07.07.2020 | Revision of the Energy Act
If the Government does not improve the current revision of the Energy Act, Swiss hydropower will have a particularly difficult time in the future. Peter Lustenberger, Head of Asset Management Hydroenergy at Axpo, explains what it takes to ensure that hydroelectric power remains the strong backbone of Swiss electricity production.
The revision of the Energy Act provides for a doubling of contributions for the construction of new large hydroelectric power plants. That must make you feel optimistic.
It is at least a clear sign. Policymakers believe that hydropower will play a central role in the electricity supply of the future. However, it must be said that contributions are only intended for new plants. Unfortunately, the potential for expanding large-scale hydroelectric power in Switzerland is limited. For us operators, the main concern is to keep the existing plants in good working order. And it is precisely large-scale hydropower that was forgotten in the revision of the Energy Act.
What do you mean by that? As the Federal Council says, hydroelectric power is the backbone of Switzerland's electricity supply. Knowing that it has this backbone, isn't it justifiable to focus primarily on the expansion of new renewables?
That's too easy. To stick with the analogy: a backbone that you don't train will degenerate. That's the risk for the existing large-scale hydroelectric power plants in Switzerland. Existing hydroelectric power plants that would need to be renewed will not receive any funding in the future. Because the risk of market prices is too high, no operator is able to make major investments in renewal. In other words, we will do only the bare minimum at our power plants. And to a certain extent we accept that reliability will suffer.
"A backbone that you don't train will degenerate. That's the risk for the large-scale hydroelectric power plants."Peter Lustenberger, Head of Asset Management Hydroenergy at Axpo
Existing hydroelectric power stations are regularly refurbished. For example, Axpo completely renovated the Eglisau power plant a few years ago. This means that it can also be done without funding.
A good example. It shows what is possible. In Eglisau, we have invested almost CHF 200 million in a plant that is now 100 years old, thereby increasing electricity production by 30 percent. There is similar potential for extension at many plants. However, the decision to renew was taken about 15 years ago, i.e. before the electricity market was opened up. Today, the decision would not be the same. In view of the market price risks, it would not be economically justifiable. We simply cannot assume that such an investment would pay off.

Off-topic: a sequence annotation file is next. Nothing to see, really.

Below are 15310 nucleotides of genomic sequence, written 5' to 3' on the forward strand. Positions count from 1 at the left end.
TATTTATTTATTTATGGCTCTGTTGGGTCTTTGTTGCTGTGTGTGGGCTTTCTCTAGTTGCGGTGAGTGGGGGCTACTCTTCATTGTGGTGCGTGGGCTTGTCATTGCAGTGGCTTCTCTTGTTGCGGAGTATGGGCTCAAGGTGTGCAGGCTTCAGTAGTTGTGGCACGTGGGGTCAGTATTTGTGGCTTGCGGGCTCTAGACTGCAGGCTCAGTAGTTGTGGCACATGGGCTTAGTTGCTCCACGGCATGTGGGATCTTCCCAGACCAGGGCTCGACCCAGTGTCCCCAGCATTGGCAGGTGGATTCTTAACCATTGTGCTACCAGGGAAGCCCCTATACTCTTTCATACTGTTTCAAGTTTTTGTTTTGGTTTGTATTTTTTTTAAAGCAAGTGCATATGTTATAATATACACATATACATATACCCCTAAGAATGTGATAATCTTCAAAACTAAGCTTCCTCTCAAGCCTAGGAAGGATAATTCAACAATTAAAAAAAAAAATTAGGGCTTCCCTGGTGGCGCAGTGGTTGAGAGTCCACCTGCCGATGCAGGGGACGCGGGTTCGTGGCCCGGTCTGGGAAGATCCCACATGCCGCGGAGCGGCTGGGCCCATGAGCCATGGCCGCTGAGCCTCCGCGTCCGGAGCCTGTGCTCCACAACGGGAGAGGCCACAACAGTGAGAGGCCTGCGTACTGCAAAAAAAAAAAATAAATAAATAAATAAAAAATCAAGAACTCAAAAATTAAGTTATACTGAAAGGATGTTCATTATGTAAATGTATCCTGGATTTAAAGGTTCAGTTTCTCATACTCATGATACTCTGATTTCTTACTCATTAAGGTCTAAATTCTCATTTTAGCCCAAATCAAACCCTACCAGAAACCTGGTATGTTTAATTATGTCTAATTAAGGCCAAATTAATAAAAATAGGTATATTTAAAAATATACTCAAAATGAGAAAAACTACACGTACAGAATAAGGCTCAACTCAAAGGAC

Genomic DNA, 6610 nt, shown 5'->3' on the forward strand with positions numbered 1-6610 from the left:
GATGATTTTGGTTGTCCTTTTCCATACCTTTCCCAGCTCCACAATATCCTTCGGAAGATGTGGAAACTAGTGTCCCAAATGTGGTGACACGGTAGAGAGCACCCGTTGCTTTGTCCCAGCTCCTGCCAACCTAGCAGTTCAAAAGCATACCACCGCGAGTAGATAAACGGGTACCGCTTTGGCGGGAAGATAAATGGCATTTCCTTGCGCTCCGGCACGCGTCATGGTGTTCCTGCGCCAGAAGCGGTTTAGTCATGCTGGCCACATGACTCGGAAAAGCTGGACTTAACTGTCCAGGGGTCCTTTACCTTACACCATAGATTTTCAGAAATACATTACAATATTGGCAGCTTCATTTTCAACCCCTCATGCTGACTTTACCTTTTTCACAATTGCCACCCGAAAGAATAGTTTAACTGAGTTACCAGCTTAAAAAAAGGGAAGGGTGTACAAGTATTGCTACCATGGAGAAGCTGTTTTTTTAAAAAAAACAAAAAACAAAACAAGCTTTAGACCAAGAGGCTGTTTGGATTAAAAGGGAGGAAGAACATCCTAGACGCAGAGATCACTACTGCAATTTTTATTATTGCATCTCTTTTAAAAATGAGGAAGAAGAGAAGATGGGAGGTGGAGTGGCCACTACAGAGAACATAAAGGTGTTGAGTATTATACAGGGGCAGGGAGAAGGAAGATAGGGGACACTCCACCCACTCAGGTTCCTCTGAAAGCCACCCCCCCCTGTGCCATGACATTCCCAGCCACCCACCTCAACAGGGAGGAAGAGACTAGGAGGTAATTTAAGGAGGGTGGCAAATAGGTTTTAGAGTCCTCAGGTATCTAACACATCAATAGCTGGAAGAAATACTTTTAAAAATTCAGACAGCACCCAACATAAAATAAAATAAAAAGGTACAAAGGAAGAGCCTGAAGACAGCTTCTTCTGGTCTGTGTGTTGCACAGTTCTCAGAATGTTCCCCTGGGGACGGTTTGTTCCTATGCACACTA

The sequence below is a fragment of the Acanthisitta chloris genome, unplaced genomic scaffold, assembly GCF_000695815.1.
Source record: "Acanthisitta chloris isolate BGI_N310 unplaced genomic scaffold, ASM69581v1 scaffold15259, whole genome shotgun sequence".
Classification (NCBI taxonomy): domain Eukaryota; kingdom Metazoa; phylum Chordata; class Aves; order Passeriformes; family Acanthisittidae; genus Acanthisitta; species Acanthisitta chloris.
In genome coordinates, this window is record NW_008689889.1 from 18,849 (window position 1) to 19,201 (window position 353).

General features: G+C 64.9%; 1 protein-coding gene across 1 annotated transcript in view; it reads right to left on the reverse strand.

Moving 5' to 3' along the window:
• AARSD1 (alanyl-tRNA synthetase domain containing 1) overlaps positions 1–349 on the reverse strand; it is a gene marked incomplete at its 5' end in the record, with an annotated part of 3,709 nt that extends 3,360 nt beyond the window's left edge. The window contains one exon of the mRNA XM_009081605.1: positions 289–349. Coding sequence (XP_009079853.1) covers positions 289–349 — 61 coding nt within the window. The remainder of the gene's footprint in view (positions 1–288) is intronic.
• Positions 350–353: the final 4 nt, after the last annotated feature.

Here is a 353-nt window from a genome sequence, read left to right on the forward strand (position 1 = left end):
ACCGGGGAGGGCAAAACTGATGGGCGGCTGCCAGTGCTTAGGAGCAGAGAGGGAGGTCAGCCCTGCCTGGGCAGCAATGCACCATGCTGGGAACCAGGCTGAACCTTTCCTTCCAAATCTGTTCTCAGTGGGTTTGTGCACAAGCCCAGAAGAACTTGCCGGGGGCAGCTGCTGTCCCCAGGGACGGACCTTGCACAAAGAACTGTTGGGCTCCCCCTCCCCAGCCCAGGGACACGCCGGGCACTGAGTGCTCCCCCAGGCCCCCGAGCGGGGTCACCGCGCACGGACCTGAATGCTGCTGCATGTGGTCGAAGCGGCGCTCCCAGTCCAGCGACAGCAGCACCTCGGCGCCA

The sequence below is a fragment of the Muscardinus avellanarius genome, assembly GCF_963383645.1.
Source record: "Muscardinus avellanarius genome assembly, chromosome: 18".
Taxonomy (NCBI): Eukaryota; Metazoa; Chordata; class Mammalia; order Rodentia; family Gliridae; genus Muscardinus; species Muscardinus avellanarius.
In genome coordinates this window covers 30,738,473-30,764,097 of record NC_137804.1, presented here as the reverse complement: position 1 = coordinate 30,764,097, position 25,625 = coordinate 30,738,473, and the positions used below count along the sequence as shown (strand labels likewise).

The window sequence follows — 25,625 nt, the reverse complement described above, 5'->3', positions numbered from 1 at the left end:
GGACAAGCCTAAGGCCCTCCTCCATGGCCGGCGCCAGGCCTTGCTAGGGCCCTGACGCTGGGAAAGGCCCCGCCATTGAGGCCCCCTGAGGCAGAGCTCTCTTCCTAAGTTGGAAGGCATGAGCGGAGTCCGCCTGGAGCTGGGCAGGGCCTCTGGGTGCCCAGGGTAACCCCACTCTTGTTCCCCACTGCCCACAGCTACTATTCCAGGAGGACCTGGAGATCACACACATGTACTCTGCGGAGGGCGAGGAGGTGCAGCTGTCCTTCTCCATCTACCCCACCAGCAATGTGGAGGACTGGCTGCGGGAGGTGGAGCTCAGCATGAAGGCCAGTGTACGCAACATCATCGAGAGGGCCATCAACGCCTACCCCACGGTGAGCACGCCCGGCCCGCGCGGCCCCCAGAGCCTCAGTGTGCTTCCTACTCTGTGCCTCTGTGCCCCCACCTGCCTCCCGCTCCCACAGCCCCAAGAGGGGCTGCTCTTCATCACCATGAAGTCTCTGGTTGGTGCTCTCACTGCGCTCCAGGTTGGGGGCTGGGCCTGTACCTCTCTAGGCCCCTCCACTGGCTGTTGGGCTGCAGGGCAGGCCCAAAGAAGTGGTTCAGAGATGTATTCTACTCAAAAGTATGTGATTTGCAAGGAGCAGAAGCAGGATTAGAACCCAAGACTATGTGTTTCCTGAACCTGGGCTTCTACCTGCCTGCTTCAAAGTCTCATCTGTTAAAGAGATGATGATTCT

What does it mean for the future of hydropower if only "the bare minimum" is done?
It means that we limit ourselves to maintenance work and do not carry out total revisions. It also means that the condition of the plants will deteriorate in the medium term. In the long term, capacities could even be lost. One thing is certain: reliability suffers - which is a cause for concern. Hydroelectric power is our security in mitigating the volatility of the new renewables. It would be fatal if hydropower were suddenly to become volatile as well because of the neglected preservation of substance.
What would it take to keep Switzerland's hydroelectric power plant park in good shape beyond what is absolutely necessary?
The operators of the large hydroelectric power plants need a certain degree of security for renewal. No one is currently willing to make major long-term investments. Market prices are too volatile for that. At the same time, however, there is an overarching economic interest in reliable hydropower. Security of supply has its price, and that price must be paid collectively. No company can do this alone. This is why we are advocating a retroactive balancing of market risks as part of the revision of the Energy Act.
What does that mean?
If an operator invests in the renewal of a hydroelectric power station, he should retroactively receive back part of his investment - and only if the power station has not paid for itself. We assume a maximum of 60 percent of the costs. In this way, the market risk would be shared between the operator and the consumer. After all, both have an interest in strong large-scale hydropower. This would give more operators the courage to make long-term investments and also to take certain risks.